Of course, the administration doesn’t always see eye-to-eye with students and that’s where the students on Honor Council should come in, as a bridge between students and administration about ethics. Say a student gets caught for smoking marijuana. The administration might say that’s a very bad offense, but they should ask the Honor Council, “Do think this is as bad as we think this is?” Without a name attached, just a blank hypothetical. And the Honor Council students might respond, “No, we don’t think it is as bad as you think, administration. Marijuana is becoming a less serious offense around the country and we are living in a world that is becoming more and more desensitized to its stigma.” That should be the Honor Council’s only role in discipline: to put offenses in context for the administration. Making punishment into court cases (the system the Honor Council uses now) makes students feel like justice has been done. Does learning of a murder teach us ethics? Does it teach us that killing is bad? It only teaches us that we should not do it because there are consequences for it. The only way to teach “thou shall not kill” is to teach morality, “we should do things that make ourselves and others feel good, and not do things that make ourselves and others feel bad.”

The Honor Council should also try to increase its visibility in the school. If the goal is to imbed consciousness of ethics into every corner of the school, then the Honor Council must find a way to increase participation. The way it stands now, students flee at any mention of the Honor Council. It holds open meetings once a month, but few students ever show up. How can the Honor Council be expected to create a fair code of ethics if it’s not getting any input from student? There is a link on their RomanNet page where students can send in anonymous questions, but no one has used it yet. It’s not just Honor Council’s job to engage students. It’s a two way street: students need to take part in the system and, right now, they’re not. It was set up for student participation, on the basis that students have the chance to voice their opinion of right and wrong. Eugene Gorleku had the original idea to keep term limits to 1 or 2 months, keeping the students fresh with new faces and new opinions filtering in. That way, more people participate. And instead of an election, it should be a lottery to determine who serves. A lottery will increase the diversity of opinions on the Honor Council; after all, an ethical code is only as strong as its most immoral adherent.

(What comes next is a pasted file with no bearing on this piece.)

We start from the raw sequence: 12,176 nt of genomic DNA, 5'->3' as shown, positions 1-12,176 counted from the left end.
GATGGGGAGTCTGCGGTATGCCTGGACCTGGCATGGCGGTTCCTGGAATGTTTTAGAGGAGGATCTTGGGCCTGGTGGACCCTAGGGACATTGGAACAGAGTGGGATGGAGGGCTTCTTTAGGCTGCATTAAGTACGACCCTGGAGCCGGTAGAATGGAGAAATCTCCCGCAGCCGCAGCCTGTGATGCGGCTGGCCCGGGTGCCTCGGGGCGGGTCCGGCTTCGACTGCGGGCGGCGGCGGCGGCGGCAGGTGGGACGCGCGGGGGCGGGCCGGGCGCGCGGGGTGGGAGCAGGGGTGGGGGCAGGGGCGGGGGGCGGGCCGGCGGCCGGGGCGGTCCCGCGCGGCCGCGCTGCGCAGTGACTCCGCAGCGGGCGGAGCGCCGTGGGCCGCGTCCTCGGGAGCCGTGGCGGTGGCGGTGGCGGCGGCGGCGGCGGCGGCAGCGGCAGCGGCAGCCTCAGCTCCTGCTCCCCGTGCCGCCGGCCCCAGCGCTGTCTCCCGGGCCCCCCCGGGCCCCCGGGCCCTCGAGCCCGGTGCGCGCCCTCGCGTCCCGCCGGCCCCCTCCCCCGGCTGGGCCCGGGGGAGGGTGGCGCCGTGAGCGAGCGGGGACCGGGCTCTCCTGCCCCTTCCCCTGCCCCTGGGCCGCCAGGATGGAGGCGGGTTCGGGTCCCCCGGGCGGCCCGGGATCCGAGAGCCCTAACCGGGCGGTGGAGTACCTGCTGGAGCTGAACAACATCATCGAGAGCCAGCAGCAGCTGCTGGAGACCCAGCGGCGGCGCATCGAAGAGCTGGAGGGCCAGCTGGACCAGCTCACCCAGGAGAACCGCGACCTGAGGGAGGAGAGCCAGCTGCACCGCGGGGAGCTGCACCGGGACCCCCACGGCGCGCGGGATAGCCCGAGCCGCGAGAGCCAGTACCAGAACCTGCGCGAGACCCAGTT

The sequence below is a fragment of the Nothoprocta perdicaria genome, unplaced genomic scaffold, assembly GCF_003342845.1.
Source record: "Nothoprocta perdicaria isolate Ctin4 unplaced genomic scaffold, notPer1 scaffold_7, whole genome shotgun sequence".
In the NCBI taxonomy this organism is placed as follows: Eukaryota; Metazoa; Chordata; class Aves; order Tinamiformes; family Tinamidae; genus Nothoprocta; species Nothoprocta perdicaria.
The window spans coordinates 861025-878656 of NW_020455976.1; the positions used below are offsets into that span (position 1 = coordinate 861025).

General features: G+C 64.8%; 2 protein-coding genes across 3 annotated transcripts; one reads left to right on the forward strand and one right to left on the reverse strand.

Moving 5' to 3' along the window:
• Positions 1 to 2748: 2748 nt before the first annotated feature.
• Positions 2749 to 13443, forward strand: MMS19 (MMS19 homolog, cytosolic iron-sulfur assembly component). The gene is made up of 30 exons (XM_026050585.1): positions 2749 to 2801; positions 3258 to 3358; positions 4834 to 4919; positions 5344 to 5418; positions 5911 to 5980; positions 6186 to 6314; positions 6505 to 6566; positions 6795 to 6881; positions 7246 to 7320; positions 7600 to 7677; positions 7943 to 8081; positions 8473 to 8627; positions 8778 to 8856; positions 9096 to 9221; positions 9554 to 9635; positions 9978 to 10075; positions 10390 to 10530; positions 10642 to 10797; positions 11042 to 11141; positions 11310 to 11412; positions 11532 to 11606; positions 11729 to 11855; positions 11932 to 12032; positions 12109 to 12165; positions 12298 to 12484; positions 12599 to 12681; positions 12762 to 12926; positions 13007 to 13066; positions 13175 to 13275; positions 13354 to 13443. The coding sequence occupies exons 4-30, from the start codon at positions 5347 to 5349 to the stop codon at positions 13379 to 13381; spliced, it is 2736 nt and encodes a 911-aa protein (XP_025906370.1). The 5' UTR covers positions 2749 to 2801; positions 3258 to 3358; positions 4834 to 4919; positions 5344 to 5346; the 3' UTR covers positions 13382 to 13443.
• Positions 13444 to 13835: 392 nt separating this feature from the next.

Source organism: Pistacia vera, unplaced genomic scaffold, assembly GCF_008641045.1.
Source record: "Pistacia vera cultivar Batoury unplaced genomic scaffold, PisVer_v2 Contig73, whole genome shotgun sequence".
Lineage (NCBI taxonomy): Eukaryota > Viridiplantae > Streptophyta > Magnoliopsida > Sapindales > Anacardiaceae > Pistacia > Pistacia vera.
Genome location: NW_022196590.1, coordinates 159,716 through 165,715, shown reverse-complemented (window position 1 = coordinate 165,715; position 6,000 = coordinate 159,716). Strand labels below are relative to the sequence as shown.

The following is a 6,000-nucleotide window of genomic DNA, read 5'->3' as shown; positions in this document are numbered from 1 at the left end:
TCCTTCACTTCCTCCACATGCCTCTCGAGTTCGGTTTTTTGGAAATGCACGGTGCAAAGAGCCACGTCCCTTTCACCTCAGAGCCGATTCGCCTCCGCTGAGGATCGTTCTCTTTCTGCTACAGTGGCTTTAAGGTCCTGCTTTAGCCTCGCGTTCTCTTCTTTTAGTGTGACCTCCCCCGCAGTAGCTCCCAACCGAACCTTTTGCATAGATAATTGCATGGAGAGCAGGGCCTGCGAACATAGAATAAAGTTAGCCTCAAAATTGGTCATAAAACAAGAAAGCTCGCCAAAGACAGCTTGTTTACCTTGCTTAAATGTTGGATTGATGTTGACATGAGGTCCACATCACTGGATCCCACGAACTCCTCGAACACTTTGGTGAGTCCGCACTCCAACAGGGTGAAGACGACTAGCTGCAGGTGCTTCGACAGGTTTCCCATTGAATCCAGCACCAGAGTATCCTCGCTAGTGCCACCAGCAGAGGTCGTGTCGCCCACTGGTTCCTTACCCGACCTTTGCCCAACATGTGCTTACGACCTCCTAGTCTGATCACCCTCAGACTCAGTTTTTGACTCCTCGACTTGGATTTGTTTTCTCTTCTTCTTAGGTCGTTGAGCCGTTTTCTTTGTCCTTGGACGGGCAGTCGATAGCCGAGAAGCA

The Honor Council has had its successes, though, namely last year when the word “fag” was written on the wall of a bathroom stall. Teachers gathered on stage to tell why they were troubled by the use of the word, and they shared stories from their hearts; they made students understand that the word “fag” had emotional implications. And since then, very few people ever say the word “fag.” It was a success. And the mystery of it all? No one knows who did it. Honor Council did all that without even knowing who wrote it. It’s not a coincidence that Honor Council’s most successful action to date was a time when no punishment was given. No one had to be made an example of. This is the Honor Council that the school needs more of.

The Honor Council has the potential to be the most influential agent for positive change at Latin. Mr. Stroup, a teacher on the committee, said that his personal goal for the Honor Council is to “imbed the discussion of ethics and Honor throughout everything we do at Latin, sports, social events, our entire culture.” It’s a reasonable goal. We, as Latin students, want to live in a society where there is a difference between good and bad, where people are always mindful of “the right thing.” Even if the right thing isn’t always obvious or easy, Honor Council can unearth it for the students. We want to live in a just, fair, moral society, where there is a common definition of good ethics. Honor Council can get us there; it’ll just take a few tweaks.

*Note: The Honor Council will be having an open meeting on Friday at 7:30 AM in room 411. They will be discussing goals for the semester and will be brainstorming ways to better incorporate Honor Council in the community. They need student voices and are hoping that YOU (yes, you, the reader) show up!